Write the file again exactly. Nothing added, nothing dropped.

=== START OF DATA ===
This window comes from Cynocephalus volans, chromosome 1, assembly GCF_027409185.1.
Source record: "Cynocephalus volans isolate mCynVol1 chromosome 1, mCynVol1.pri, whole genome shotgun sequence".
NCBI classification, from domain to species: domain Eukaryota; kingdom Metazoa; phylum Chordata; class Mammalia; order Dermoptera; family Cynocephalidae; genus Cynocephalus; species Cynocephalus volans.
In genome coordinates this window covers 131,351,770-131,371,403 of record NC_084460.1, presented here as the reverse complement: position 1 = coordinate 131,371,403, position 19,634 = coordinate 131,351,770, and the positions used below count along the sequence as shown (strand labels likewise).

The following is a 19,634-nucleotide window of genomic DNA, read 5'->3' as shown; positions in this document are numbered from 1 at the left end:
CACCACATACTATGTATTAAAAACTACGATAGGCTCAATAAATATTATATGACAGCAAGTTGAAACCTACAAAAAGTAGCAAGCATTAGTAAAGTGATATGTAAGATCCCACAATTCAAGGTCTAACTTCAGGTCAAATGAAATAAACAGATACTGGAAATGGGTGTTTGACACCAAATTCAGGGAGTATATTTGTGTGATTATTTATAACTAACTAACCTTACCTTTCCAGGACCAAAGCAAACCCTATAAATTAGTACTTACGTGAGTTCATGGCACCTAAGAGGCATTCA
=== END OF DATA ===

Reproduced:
This window comes from Cynocephalus volans, chromosome 1, assembly GCF_027409185.1.
Source record: "Cynocephalus volans isolate mCynVol1 chromosome 1, mCynVol1.pri, whole genome shotgun sequence".
NCBI classification, from domain to species: domain Eukaryota; kingdom Metazoa; phylum Chordata; class Mammalia; order Dermoptera; family Cynocephalidae; genus Cynocephalus; species Cynocephalus volans.
In genome coordinates this window covers 131,351,770-131,371,403 of record NC_084460.1, presented here as the reverse complement: position 1 = coordinate 131,371,403, position 19,634 = coordinate 131,351,770, and the positions used below count along the sequence as shown (strand labels likewise).

The following is a 19,634-nucleotide window of genomic DNA, read 5'->3' as shown; positions in this document are numbered from 1 at the left end:
CACCACATACTATGTATTAAAAACTACGATAGGCTCAATAAATATTATATGACAGCAAGTTGAAACCTACAAAAAGTAGCAAGCATTAGTAAAGTGATATGTAAGATCCCACAATTCAAGGTCTAACTTCAGGTCAAATGAAATAAACAGATACTGGAAATGGGTGTTTGACACCAAATTCAGGGAGTATATTTGTGTGATTATTTATAACTAACTAACCTTACCTTTCCAGGACCAAAGCAAACCCTATAAATTAGTACTTACGTGAGTTCATGGCACCTAAGAGGCATTCA